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Statistical models of glacier loss: Are they accurate?

Statistical models of glacier loss: Are they accurate?

by Domino Jones
|September 28, 2023

The road leading to Vatnajökull, Iceland’s largest ice cap, from where the Bruajjökull glacier extends. (Matt Palmer Visual World/Flick)

The disappearance of glaciers is an urgent problem facing the world. The impact of melting ice Freshwater supplies, sea level rise and ocean circulation.Typically, global glacier models are employed to better understand the extent of this threat, e.g. recent models The model shows widespread glacier loss in mid-latitudes by 2100. However, according to this and other models, there are uncertainties in any linear relationship between temperature and glacier loss, especially in regions like Iceland that experience extreme temperatures away from global averages.

A study on Bruarjokull glacier in Iceland further assessed this uncertainty and found that this linear relationship cannot be easily explained by local observations alone. This demonstrates the need to study Icelandic glaciers as a network. The study, based on the authors’ thesis project at Leiden University College in the Netherlands, used satellite imagery and data from recent weather stations to model glacier area loss from 1984 to 2020. Such retrospective models, called hindcasts, can be used to validate models that predict future changes.

Color-saturated aerial view of the Vatnajokull glacier ice cap in Iceland. The Brua Glacier studied (upper right) is the outlet of this huge ice sheet. (Vatna National Park).

Traditional methods of studying glaciers involve time-consuming and resource-intensive physical measurements, so researchers sometimes use mathematical models to do their work. In this context, there are two relevant mathematical models: deterministic models and statistical models. A deterministic model is a mathematical model that uses physical laws to simulate the behavior of a system. Statistical models, on the other hand, are based on correlations between observations and are used to make predictions or estimates.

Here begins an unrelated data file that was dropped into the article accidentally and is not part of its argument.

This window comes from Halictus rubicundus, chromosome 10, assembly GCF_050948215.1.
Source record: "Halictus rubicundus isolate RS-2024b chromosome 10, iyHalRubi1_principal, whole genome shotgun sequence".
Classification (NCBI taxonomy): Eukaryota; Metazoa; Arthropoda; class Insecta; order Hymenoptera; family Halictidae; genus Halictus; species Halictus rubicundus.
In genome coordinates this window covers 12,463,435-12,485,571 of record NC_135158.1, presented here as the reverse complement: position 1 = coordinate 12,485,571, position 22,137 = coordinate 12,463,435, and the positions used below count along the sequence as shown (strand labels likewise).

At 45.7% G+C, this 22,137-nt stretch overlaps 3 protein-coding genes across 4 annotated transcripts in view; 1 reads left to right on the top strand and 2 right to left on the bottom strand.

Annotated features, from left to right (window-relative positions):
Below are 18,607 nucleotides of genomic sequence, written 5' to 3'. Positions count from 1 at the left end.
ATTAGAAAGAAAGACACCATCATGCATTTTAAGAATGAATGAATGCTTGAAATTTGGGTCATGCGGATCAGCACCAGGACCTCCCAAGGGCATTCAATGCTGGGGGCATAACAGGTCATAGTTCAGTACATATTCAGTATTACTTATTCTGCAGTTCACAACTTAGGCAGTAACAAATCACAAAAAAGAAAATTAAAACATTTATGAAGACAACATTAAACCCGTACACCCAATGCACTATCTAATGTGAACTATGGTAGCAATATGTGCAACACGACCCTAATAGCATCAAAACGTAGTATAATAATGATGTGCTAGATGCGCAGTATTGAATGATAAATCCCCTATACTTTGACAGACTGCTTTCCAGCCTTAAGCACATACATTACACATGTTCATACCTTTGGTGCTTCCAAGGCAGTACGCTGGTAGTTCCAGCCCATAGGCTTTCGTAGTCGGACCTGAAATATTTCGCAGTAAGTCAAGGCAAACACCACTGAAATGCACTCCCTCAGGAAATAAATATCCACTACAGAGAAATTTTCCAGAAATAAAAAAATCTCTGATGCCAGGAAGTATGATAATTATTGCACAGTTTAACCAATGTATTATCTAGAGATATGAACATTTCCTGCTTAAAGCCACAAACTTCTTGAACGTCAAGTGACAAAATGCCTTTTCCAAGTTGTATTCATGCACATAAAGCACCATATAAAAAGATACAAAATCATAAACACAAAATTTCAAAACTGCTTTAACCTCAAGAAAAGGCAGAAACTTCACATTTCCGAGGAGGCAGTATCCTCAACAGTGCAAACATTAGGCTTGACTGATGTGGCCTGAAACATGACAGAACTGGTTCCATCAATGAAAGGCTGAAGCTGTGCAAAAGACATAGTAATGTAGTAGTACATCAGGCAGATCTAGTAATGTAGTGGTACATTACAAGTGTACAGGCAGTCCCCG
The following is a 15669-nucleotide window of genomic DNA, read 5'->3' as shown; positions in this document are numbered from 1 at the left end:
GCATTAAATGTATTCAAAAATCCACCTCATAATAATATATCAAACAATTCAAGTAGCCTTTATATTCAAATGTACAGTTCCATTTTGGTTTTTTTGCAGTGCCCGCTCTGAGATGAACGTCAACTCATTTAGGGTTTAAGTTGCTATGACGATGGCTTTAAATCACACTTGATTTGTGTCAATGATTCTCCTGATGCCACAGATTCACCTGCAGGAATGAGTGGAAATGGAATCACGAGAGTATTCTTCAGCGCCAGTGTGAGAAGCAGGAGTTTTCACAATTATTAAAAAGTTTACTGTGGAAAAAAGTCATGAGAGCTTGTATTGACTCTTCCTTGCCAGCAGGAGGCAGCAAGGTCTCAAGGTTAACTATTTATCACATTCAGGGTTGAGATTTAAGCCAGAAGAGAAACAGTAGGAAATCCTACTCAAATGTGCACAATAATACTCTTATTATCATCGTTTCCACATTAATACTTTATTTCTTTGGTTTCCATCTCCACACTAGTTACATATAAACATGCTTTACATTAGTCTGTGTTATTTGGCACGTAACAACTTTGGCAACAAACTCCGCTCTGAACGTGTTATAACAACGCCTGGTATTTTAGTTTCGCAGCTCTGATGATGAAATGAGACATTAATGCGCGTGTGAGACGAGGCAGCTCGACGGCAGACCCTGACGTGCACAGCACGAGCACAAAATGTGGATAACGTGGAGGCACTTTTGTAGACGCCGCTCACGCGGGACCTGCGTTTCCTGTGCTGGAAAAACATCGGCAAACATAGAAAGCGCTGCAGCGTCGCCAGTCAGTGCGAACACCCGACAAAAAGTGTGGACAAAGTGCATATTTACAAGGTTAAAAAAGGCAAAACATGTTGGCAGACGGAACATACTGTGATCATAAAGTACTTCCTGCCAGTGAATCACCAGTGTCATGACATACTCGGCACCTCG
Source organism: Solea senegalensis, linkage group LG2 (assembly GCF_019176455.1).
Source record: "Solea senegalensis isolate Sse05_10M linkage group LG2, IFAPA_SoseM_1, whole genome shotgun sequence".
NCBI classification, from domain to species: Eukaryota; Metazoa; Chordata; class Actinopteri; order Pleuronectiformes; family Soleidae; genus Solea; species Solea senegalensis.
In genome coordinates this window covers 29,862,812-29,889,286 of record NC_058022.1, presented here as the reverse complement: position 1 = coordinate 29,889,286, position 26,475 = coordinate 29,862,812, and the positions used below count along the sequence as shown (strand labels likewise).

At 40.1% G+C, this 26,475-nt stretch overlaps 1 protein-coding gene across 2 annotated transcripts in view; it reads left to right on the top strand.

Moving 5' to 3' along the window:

Complex deterministic models on a global scale fail to respond to local weather conditions, so statistical models have emerged as a potential alternative for studying glacier melt.An example of this kind of statistical model is a book published in 2001 Glaciers and climate change, climatologist Hans Oerlemans. He found that stable climate conditions still caused glaciers in the European Alps to melt.Another example comes from a recent study published in journal nature Glacial retreat of the Naladhu Glacier in the western Himalayas was assessed. The study, led by Professor Rajesh Kumar of Rajasthan Central University, concluded that reduced precipitation is a more important driver of glacier melt than rising temperatures.

Prior to the latest study in Iceland, members of our research team attempted to replicate Kumar and colleagues’ results using their data and methods. After several months of processing the data and trying to contact the authors for more information, we were unable to obtain any of the results published in their paper. This difficulty made us curious about the method itself, so we chose to replicate it with new data from the Brujajökull glacier in Iceland.